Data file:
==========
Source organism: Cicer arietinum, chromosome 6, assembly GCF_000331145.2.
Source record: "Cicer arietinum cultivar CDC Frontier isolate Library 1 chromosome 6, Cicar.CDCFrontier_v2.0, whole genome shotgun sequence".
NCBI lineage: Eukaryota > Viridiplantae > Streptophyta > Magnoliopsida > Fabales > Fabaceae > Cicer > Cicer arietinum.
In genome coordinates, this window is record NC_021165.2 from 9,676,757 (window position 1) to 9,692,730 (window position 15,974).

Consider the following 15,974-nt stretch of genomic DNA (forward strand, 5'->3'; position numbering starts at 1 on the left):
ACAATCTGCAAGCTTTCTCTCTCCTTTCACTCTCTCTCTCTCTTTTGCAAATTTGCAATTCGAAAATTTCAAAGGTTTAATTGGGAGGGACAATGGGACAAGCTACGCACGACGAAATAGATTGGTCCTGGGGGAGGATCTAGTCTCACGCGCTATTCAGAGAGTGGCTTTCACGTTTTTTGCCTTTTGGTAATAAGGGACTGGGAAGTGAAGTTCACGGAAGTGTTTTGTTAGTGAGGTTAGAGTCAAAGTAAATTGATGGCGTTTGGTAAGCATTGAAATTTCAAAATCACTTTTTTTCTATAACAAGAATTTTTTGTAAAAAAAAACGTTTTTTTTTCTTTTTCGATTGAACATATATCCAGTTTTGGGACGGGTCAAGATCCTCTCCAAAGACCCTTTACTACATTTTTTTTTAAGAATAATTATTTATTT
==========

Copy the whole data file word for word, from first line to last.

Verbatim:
Source organism: Cicer arietinum, chromosome 6, assembly GCF_000331145.2.
Source record: "Cicer arietinum cultivar CDC Frontier isolate Library 1 chromosome 6, Cicar.CDCFrontier_v2.0, whole genome shotgun sequence".
NCBI lineage: Eukaryota > Viridiplantae > Streptophyta > Magnoliopsida > Fabales > Fabaceae > Cicer > Cicer arietinum.
In genome coordinates, this window is record NC_021165.2 from 9,676,757 (window position 1) to 9,692,730 (window position 15,974).

Consider the following 15,974-nt stretch of genomic DNA (forward strand, 5'->3'; position numbering starts at 1 on the left):
ACAATCTGCAAGCTTTCTCTCTCCTTTCACTCTCTCTCTCTCTTTTGCAAATTTGCAATTCGAAAATTTCAAAGGTTTAATTGGGAGGGACAATGGGACAAGCTACGCACGACGAAATAGATTGGTCCTGGGGGAGGATCTAGTCTCACGCGCTATTCAGAGAGTGGCTTTCACGTTTTTTGCCTTTTGGTAATAAGGGACTGGGAAGTGAAGTTCACGGAAGTGTTTTGTTAGTGAGGTTAGAGTCAAAGTAAATTGATGGCGTTTGGTAAGCATTGAAATTTCAAAATCACTTTTTTTCTATAACAAGAATTTTTTGTAAAAAAAAACGTTTTTTTTTCTTTTTCGATTGAACATATATCCAGTTTTGGGACGGGTCAAGATCCTCTCCAAAGACCCTTTACTACATTTTTTTTTAAGAATAATTATTTATTT